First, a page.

Updated: FBI searches Johnny Doc’s home, Henon’s City Hall office

State and federal authorities executed search warrants on Friday at several locations connected to influential Philadelphia labor leader John Dougherty

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State and federal authorities executed search warrants on Friday at several locations connected to influential Philadelphia labor leader John Dougherty, including his home, a bar, his union hall and a councilman’s office in City Hall. The searches are part of an investigation that has been reportedly been underway for months.

FBI spokeswoman Carrie Adamowski confirmed that agents have fanned out across Philadelphia, but would only say the probe into Dougherty is “ongoing,” without disclosing the nature of the raids. FBI agents told reporters, “no, sorry,” as they were asked for comment walking out of Dougherty’s home.

Dougherty, known more commonly as Johnny Doc, is head of the International Brotherhood of Electrical Workers Local 98 in Philadelphia. It’s a powerful union that is one of the biggest spenders in Pennsylvania politics.  (This disclosure, his union also represents engineers at WHYY).

He paced back and forth in front of his  home on Moyamensing Avenue in South Philly as federal investigators carried out boxes of evidence into vehicles. He chatted with his attorney and friends and family.

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“The house is exactly the same since the last time I had 75 people here, except for a few new tomato bushes,” said Dougherty, wearing a white button-down shirt and a 76ers cap. “This will play out. This is nothing,” he said of the federal investigation.

“I’ve had many, many subpoenas and many, many visits. I’m not making rookie mistakes,” he said, “I’ve been doing this for 25 years.”

Asked if he thinks federal authorities have it out for him, Dougherty replied: “I don’t know. You guys will have to figure that out. Maybe I win too much.”

Meanwhile at the headquarters of IBEW Local 98’s union hall on Spring Garden Street, authorities cordoned off the building with crime-scene tape while agents came in and out of the building.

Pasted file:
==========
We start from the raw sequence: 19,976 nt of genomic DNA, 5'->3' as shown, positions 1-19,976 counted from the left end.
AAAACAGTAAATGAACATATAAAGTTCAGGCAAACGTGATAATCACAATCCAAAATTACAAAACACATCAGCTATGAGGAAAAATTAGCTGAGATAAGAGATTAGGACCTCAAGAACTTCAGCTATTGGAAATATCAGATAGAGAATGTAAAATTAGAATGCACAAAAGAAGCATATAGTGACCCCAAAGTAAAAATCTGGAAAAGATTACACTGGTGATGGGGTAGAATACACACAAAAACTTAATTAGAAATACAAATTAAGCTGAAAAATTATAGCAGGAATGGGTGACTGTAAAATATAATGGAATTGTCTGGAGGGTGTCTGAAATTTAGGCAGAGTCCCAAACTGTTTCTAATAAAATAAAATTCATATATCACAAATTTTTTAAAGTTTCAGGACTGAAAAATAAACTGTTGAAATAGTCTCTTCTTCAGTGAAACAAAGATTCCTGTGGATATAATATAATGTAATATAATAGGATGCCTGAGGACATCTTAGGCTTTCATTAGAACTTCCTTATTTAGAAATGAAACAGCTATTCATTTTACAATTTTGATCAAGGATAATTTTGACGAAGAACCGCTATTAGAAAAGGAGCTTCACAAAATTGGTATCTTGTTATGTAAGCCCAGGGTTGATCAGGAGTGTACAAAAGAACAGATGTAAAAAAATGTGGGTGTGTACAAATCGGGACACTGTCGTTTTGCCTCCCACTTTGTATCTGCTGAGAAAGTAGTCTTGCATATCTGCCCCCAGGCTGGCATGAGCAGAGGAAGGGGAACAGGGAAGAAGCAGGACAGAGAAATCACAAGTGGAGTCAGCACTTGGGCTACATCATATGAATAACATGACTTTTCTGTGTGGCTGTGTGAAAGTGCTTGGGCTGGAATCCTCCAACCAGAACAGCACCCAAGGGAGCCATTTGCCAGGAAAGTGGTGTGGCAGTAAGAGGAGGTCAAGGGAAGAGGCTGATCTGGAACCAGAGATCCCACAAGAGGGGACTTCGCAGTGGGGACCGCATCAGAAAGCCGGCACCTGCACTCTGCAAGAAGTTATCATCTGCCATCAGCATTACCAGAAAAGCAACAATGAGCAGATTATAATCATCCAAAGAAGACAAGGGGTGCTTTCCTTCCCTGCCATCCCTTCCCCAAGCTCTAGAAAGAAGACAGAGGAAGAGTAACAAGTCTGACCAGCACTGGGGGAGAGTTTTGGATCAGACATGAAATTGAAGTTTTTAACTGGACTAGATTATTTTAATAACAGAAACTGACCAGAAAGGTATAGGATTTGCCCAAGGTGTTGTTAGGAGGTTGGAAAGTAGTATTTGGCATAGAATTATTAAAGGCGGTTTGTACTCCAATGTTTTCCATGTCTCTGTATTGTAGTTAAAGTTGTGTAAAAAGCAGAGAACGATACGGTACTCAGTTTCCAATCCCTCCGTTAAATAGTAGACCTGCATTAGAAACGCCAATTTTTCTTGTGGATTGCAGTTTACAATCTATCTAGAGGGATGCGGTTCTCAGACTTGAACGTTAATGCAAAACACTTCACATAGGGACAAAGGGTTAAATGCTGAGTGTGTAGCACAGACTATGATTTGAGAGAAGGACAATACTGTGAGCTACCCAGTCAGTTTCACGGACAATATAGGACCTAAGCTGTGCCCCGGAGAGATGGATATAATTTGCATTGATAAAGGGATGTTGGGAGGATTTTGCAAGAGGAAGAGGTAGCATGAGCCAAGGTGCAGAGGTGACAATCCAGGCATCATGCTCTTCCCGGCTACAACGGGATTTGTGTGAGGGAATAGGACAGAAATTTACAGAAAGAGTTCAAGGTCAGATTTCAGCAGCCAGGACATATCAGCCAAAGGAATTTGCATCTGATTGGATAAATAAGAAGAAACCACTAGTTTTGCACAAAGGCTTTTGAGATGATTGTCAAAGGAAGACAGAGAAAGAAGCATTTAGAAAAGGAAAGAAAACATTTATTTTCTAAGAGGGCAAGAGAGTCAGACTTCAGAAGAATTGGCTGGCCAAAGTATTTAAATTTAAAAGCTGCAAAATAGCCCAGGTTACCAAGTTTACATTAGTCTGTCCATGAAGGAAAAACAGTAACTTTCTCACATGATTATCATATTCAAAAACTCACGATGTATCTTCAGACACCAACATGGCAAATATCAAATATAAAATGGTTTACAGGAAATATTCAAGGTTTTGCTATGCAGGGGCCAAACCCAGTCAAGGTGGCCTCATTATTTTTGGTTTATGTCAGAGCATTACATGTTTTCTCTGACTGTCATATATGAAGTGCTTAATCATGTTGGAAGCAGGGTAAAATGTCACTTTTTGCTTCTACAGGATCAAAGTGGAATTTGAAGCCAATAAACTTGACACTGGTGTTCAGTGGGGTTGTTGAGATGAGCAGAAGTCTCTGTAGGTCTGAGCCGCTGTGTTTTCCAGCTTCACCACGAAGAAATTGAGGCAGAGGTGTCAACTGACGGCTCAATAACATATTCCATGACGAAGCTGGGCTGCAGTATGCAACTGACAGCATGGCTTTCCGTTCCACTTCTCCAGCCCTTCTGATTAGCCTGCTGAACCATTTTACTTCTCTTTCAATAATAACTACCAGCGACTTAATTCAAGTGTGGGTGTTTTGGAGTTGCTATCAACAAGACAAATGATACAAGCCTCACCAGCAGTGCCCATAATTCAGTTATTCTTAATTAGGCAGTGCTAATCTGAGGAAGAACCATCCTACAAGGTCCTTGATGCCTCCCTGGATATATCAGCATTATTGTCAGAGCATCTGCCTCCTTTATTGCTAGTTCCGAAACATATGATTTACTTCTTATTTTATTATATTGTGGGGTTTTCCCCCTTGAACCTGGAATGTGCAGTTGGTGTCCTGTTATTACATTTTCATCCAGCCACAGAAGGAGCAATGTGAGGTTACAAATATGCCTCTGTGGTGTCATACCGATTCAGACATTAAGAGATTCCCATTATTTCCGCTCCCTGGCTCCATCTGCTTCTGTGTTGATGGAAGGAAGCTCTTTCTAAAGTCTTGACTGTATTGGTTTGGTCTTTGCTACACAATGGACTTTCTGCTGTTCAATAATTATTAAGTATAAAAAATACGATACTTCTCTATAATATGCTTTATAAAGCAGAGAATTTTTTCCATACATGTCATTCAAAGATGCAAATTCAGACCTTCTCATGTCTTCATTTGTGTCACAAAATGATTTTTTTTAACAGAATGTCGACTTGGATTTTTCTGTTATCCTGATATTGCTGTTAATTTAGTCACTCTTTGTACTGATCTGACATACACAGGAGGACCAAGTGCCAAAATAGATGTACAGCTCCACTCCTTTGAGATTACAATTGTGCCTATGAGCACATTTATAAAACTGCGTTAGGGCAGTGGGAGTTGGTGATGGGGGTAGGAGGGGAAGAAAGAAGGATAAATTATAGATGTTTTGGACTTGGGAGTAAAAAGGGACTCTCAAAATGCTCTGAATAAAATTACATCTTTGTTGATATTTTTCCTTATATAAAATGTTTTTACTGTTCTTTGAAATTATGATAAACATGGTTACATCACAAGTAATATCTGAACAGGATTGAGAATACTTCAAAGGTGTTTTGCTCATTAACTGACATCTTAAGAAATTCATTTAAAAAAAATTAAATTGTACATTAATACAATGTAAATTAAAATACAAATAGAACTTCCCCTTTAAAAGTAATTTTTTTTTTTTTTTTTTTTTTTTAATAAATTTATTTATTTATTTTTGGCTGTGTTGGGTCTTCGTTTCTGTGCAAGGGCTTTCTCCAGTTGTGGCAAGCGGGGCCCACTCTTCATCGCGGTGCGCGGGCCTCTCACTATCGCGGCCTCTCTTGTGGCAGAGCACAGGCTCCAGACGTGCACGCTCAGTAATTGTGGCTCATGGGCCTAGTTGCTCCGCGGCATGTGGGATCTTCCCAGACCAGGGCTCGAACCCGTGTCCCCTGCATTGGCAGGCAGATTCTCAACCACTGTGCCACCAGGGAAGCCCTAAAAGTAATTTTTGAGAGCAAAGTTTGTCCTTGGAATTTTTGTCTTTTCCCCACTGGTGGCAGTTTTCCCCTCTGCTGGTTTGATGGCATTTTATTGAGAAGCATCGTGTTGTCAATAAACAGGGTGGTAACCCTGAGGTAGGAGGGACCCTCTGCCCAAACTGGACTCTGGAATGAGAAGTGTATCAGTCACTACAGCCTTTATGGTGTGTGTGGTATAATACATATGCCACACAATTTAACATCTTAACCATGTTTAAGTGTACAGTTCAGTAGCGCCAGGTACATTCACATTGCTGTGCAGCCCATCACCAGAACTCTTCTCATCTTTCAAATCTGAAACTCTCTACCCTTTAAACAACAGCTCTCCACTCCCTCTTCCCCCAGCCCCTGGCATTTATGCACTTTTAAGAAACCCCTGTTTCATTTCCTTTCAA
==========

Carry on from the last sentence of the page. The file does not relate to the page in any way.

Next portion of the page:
The office of City Councilman Bobby Henon, who was formerly Local 98’s political director, was also being searched.  While an officer stood outside, Henon did not appear to be inside.  Normally council members would not be in the office on a Friday in the summer. Calls to Henon’s office and union headquarters rang unanswered.

The searches come after the Philadelphia Inquirer reported in February that federal investigators were examining the circumstances around a confrontation outside of a South Philadelphia work site. Dougherty allegedly punched a nonunion contractor, an allegation that the labor boss has denied. Neither state nor federal authorities have brought charges against Dougherty for his alleged involvement in the fight.

At the time, the FBI would not comment on why federal authorities were looking into the scuffle, the type of incident that would typically be pursued by local prosecutors, not federal investigators.

But the episode hinted that federal prosecutors likely have a larger interest in the dealings of Dougherty, who has led the politically powerful electricians union since 1993.

When asked to comment on the investigation, Mayor Jim Kenney, a recipient of significant support from Dougherty replied, “I know basically what you know, and as it plays out, we’ll see what happens, but I don’t have any other information and you can ask the question 20 different ways, but there won’t be any comment because I don’t have any information.”

When asked about his close association with Dougherty and whether it will hurt him, Kenney responded, “They can think what they want.”

Councilman Curtis Jones when asked if he still has full faith in Bobby Henon, he said, “I have full faith in me, and I have full faith in my institution of City Council, totally. The presumption of innocence always has to be there. And I take no pleasure at all in anyone else’s troubles, because it splashes on everyone.”

Bobby Allyn, Aaron Moselle, and Katie Colaneri contributed to this report

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